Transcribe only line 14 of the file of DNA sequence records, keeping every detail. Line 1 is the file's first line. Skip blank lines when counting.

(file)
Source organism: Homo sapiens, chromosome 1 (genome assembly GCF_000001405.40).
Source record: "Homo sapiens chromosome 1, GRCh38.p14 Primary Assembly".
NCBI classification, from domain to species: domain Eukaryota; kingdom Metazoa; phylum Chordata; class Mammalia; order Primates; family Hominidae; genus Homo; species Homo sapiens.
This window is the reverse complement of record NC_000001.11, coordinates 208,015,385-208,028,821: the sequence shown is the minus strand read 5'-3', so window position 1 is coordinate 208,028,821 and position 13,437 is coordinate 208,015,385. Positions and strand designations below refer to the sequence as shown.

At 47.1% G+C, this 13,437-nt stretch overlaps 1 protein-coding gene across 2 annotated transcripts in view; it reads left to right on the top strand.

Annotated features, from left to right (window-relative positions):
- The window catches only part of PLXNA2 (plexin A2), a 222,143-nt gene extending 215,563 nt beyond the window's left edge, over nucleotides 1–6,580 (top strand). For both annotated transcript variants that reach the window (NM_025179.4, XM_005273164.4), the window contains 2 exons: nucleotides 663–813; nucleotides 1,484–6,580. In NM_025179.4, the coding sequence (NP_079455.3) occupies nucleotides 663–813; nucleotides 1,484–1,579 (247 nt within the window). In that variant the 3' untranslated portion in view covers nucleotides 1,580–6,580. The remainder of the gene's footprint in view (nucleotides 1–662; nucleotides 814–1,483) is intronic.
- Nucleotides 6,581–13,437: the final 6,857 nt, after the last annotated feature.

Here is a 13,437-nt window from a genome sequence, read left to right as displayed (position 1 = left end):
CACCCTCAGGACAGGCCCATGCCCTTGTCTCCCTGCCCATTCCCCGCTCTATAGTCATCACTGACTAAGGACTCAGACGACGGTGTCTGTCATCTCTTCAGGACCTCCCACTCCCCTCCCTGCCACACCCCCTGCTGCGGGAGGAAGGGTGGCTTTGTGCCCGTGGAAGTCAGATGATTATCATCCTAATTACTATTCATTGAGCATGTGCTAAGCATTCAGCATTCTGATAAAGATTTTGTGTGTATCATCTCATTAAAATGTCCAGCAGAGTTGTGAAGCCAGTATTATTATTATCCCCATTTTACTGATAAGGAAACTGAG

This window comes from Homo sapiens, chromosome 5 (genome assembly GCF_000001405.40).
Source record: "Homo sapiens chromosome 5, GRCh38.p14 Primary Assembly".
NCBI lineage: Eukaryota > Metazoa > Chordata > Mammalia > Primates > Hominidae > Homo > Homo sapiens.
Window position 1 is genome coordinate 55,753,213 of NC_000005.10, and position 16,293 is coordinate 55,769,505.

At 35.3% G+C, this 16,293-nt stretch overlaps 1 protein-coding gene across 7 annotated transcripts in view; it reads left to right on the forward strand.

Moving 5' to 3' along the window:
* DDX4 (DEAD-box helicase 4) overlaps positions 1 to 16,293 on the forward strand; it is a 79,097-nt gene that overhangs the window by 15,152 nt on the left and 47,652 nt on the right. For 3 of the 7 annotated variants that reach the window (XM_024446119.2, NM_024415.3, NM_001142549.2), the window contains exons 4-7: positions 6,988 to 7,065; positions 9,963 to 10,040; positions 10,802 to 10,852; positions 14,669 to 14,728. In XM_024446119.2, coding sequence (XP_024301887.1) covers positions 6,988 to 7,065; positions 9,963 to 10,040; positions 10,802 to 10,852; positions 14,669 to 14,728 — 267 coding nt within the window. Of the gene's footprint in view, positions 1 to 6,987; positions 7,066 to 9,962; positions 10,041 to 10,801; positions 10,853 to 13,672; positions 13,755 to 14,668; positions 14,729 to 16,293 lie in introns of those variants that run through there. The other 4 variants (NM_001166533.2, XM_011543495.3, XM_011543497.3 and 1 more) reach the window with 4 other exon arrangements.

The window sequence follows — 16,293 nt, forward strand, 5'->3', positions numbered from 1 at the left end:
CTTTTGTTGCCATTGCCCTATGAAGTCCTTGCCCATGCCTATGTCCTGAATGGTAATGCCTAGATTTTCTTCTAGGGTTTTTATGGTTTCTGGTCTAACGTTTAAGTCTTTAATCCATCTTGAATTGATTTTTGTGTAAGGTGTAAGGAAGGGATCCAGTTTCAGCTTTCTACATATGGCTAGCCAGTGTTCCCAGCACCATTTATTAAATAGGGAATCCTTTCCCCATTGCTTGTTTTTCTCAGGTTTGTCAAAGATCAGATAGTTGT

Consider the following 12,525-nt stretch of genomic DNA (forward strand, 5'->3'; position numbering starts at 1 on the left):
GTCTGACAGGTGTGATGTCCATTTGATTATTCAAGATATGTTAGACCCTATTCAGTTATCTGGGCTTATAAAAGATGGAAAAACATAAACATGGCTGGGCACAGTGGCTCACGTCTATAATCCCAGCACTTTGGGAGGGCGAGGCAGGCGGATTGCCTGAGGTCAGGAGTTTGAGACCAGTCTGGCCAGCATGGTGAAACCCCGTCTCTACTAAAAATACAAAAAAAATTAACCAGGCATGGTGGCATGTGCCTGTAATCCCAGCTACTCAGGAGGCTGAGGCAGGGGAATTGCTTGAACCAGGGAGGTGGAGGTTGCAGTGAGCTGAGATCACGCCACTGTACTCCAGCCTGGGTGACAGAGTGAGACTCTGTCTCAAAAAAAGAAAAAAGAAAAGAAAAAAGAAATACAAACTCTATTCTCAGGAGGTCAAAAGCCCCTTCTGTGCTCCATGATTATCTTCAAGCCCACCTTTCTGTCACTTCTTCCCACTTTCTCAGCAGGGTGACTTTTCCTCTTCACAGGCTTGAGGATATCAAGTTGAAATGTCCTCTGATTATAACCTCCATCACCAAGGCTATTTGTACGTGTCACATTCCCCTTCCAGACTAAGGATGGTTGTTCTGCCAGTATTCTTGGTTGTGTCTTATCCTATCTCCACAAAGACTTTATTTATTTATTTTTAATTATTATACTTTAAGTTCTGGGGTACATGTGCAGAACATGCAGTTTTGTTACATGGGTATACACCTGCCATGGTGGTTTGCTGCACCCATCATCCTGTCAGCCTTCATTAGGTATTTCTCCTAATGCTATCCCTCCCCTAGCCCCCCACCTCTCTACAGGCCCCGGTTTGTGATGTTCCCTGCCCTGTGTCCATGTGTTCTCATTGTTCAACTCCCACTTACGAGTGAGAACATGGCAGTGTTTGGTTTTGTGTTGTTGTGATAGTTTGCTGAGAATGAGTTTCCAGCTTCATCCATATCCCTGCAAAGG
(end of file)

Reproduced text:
Window position 1 is genome coordinate 55,753,213 of NC_000005.10, and position 16,293 is coordinate 55,769,505.